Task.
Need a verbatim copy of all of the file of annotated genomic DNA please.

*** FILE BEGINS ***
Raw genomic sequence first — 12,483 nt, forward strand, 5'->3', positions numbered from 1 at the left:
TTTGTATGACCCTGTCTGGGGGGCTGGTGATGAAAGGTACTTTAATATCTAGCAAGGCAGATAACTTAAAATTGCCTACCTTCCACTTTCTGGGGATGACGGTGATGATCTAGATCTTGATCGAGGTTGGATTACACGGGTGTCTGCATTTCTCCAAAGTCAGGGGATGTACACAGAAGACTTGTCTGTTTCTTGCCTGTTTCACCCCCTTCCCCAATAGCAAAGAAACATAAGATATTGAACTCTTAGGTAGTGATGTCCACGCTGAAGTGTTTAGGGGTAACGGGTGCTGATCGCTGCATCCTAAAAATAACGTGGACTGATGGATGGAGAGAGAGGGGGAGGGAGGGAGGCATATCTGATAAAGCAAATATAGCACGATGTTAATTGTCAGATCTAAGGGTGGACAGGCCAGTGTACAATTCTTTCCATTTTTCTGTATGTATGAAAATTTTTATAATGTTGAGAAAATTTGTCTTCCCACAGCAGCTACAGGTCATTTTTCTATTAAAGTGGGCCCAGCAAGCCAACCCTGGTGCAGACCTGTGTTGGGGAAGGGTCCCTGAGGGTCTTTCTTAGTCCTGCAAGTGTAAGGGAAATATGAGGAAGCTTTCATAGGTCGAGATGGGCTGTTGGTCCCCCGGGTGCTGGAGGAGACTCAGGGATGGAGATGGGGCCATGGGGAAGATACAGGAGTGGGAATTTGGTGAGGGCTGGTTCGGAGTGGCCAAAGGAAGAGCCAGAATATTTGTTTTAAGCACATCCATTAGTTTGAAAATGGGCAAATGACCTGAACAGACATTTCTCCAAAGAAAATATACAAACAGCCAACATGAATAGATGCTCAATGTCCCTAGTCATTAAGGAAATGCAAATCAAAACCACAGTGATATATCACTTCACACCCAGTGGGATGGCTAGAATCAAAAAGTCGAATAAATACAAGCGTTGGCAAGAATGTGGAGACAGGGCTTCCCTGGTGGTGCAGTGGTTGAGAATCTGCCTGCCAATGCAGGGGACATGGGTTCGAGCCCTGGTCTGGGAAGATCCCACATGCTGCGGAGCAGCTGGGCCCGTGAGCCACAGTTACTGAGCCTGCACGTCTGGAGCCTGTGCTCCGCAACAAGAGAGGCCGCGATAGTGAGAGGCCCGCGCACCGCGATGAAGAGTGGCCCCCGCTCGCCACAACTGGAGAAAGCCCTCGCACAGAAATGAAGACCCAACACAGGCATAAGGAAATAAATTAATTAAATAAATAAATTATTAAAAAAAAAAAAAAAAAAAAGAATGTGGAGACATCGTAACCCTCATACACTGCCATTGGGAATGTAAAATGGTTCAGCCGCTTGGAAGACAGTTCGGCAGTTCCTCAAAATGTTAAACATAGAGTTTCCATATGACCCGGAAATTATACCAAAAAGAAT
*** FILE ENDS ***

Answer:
Raw genomic sequence first — 12,483 nt, forward strand, 5'->3', positions numbered from 1 at the left:
TTTGTATGACCCTGTCTGGGGGGCTGGTGATGAAAGGTACTTTAATATCTAGCAAGGCAGATAACTTAAAATTGCCTACCTTCCACTTTCTGGGGATGACGGTGATGATCTAGATCTTGATCGAGGTTGGATTACACGGGTGTCTGCATTTCTCCAAAGTCAGGGGATGTACACAGAAGACTTGTCTGTTTCTTGCCTGTTTCACCCCCTTCCCCAATAGCAAAGAAACATAAGATATTGAACTCTTAGGTAGTGATGTCCACGCTGAAGTGTTTAGGGGTAACGGGTGCTGATCGCTGCATCCTAAAAATAACGTGGACTGATGGATGGAGAGAGAGGGGGAGGGAGGGAGGCATATCTGATAAAGCAAATATAGCACGATGTTAATTGTCAGATCTAAGGGTGGACAGGCCAGTGTACAATTCTTTCCATTTTTCTGTATGTATGAAAATTTTTATAATGTTGAGAAAATTTGTCTTCCCACAGCAGCTACAGGTCATTTTTCTATTAAAGTGGGCCCAGCAAGCCAACCCTGGTGCAGACCTGTGTTGGGGAAGGGTCCCTGAGGGTCTTTCTTAGTCCTGCAAGTGTAAGGGAAATATGAGGAAGCTTTCATAGGTCGAGATGGGCTGTTGGTCCCCCGGGTGCTGGAGGAGACTCAGGGATGGAGATGGGGCCATGGGGAAGATACAGGAGTGGGAATTTGGTGAGGGCTGGTTCGGAGTGGCCAAAGGAAGAGCCAGAATATTTGTTTTAAGCACATCCATTAGTTTGAAAATGGGCAAATGACCTGAACAGACATTTCTCCAAAGAAAATATACAAACAGCCAACATGAATAGATGCTCAATGTCCCTAGTCATTAAGGAAATGCAAATCAAAACCACAGTGATATATCACTTCACACCCAGTGGGATGGCTAGAATCAAAAAGTCGAATAAATACAAGCGTTGGCAAGAATGTGGAGACAGGGCTTCCCTGGTGGTGCAGTGGTTGAGAATCTGCCTGCCAATGCAGGGGACATGGGTTCGAGCCCTGGTCTGGGAAGATCCCACATGCTGCGGAGCAGCTGGGCCCGTGAGCCACAGTTACTGAGCCTGCACGTCTGGAGCCTGTGCTCCGCAACAAGAGAGGCCGCGATAGTGAGAGGCCCGCGCACCGCGATGAAGAGTGGCCCCCGCTCGCCACAACTGGAGAAAGCCCTCGCACAGAAATGAAGACCCAACACAGGCATAAGGAAATAAATTAATTAAATAAATAAATTATTAAAAAAAAAAAAAAAAAAAAGAATGTGGAGACATCGTAACCCTCATACACTGCCATTGGGAATGTAAAATGGTTCAGCCGCTTGGAAGACAGTTCGGCAGTTCCTCAAAATGTTAAACATAGAGTTTCCATATGACCCGGAAATTATACCAAAAAGAAT